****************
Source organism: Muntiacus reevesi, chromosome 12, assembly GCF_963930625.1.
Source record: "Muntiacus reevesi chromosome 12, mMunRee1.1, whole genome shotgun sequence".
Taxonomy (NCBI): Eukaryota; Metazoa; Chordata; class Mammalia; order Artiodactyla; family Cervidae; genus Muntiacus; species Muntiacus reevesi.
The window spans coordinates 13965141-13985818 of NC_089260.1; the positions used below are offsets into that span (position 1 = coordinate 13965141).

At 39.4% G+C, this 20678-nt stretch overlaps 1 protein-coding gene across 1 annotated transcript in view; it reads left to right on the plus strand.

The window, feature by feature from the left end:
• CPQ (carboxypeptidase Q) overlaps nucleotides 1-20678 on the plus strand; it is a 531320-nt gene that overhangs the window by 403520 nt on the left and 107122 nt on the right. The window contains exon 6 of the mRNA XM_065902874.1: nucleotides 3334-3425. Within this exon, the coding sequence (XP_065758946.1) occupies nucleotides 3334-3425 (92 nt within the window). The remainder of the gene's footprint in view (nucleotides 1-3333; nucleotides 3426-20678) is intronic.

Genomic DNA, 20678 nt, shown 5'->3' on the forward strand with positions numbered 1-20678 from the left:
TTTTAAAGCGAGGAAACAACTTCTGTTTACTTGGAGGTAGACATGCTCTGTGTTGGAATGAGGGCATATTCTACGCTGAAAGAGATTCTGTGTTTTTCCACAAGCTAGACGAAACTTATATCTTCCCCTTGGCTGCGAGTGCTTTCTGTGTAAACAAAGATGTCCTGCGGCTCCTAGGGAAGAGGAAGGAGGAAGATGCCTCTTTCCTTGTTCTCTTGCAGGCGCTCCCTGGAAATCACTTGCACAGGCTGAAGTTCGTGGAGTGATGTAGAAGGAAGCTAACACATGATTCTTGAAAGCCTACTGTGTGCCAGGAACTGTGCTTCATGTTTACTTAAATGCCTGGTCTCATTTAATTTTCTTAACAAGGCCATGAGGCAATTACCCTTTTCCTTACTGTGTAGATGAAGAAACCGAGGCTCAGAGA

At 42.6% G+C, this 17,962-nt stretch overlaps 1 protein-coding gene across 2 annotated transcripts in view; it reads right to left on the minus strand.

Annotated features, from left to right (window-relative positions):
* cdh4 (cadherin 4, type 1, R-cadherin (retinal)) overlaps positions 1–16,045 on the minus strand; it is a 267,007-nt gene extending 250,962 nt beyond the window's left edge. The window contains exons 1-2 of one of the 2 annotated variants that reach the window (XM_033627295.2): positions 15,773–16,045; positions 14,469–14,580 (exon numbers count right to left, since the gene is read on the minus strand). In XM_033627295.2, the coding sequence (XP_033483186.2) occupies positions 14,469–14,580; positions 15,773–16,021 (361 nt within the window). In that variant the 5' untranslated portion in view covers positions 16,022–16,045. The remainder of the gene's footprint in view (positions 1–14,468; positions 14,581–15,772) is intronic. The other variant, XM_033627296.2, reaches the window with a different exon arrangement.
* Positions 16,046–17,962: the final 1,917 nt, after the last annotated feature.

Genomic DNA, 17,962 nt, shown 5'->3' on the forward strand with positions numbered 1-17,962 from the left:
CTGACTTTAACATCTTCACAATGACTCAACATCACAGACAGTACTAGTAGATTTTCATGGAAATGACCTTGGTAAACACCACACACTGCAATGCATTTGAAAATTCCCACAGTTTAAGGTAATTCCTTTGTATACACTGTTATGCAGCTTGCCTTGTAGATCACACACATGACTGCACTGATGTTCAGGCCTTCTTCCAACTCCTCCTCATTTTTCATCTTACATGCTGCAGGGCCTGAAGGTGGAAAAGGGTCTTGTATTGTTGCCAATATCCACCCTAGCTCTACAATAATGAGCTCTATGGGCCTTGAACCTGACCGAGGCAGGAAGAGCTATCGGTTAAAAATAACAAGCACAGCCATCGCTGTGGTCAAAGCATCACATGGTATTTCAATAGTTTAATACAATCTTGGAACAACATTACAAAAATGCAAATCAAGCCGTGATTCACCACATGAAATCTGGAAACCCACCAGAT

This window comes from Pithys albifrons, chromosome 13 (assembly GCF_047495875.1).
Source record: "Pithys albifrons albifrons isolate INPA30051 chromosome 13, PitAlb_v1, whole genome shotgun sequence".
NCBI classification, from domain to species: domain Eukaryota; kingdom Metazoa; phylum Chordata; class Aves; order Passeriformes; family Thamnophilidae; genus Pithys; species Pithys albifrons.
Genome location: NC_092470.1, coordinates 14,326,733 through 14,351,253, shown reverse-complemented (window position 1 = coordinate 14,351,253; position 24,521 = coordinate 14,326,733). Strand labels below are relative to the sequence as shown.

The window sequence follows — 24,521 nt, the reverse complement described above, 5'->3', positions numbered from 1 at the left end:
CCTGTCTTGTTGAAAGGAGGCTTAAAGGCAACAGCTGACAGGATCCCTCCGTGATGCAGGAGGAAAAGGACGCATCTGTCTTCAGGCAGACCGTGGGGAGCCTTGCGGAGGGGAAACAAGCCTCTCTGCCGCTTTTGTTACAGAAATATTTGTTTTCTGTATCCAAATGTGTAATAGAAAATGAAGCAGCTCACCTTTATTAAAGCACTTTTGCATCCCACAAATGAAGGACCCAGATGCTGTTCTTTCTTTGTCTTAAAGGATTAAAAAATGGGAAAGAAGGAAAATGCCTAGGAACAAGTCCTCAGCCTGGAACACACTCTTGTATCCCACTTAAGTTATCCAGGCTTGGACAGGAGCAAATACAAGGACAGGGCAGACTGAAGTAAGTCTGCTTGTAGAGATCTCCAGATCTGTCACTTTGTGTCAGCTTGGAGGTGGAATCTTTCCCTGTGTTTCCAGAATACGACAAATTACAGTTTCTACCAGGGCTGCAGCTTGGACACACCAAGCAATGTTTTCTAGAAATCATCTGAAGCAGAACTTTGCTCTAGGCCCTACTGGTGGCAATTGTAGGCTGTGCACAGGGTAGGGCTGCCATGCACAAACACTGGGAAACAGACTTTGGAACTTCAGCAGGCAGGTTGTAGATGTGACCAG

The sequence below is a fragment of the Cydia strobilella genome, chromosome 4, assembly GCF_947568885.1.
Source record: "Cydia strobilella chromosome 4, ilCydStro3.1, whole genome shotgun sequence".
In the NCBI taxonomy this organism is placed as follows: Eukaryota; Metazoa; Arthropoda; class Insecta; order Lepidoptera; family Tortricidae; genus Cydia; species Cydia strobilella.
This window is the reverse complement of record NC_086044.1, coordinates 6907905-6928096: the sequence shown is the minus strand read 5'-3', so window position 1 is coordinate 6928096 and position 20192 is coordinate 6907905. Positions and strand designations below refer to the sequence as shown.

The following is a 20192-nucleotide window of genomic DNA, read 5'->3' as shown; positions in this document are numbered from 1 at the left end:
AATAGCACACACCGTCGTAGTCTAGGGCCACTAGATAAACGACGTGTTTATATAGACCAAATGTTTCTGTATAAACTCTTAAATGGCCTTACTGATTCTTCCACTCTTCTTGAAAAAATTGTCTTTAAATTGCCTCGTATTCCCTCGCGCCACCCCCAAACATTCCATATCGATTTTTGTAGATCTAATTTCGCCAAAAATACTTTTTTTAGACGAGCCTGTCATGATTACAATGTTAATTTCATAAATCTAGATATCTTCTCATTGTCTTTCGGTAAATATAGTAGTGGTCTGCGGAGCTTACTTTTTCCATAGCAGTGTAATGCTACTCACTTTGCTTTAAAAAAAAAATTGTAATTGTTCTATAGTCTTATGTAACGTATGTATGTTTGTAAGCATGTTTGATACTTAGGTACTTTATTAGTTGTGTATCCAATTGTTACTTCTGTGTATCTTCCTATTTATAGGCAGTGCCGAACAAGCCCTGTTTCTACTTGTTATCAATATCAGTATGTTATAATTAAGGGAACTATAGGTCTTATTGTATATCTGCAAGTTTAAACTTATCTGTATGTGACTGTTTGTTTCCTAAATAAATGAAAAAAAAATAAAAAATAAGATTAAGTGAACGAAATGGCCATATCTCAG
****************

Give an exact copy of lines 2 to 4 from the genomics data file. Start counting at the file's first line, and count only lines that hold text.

Source record: "Muntiacus reevesi chromosome 12, mMunRee1.1, whole genome shotgun sequence".
Taxonomy (NCBI): Eukaryota; Metazoa; Chordata; class Mammalia; order Artiodactyla; family Cervidae; genus Muntiacus; species Muntiacus reevesi.
The window spans coordinates 13965141-13985818 of NC_089260.1; the positions used below are offsets into that span (position 1 = coordinate 13965141).